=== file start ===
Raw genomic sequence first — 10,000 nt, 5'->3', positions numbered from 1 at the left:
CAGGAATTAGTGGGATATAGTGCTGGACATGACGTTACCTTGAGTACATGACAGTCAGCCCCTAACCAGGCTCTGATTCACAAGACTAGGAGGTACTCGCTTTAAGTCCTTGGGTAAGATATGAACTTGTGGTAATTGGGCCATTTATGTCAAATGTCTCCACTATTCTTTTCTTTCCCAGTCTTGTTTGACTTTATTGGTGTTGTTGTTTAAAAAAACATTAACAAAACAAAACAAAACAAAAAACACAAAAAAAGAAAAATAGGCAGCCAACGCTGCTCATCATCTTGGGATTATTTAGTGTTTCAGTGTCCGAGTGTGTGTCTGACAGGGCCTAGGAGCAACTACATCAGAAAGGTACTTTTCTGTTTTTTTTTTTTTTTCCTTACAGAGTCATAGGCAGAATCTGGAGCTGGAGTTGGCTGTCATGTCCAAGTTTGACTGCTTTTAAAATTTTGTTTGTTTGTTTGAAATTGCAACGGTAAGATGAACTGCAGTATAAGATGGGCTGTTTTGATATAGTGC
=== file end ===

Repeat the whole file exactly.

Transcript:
Raw genomic sequence first — 10,000 nt, 5'->3', positions numbered from 1 at the left:
CAGGAATTAGTGGGATATAGTGCTGGACATGACGTTACCTTGAGTACATGACAGTCAGCCCCTAACCAGGCTCTGATTCACAAGACTAGGAGGTACTCGCTTTAAGTCCTTGGGTAAGATATGAACTTGTGGTAATTGGGCCATTTATGTCAAATGTCTCCACTATTCTTTTCTTTCCCAGTCTTGTTTGACTTTATTGGTGTTGTTGTTTAAAAAAACATTAACAAAACAAAACAAAACAAAAAACACAAAAAAAGAAAAATAGGCAGCCAACGCTGCTCATCATCTTGGGATTATTTAGTGTTTCAGTGTCCGAGTGTGTGTCTGACAGGGCCTAGGAGCAACTACATCAGAAAGGTACTTTTCTGTTTTTTTTTTTTTTTCCTTACAGAGTCATAGGCAGAATCTGGAGCTGGAGTTGGCTGTCATGTCCAAGTTTGACTGCTTTTAAAATTTTGTTTGTTTGTTTGAAATTGCAACGGTAAGATGAACTGCAGTATAAGATGGGCTGTTTTGATATAGTGC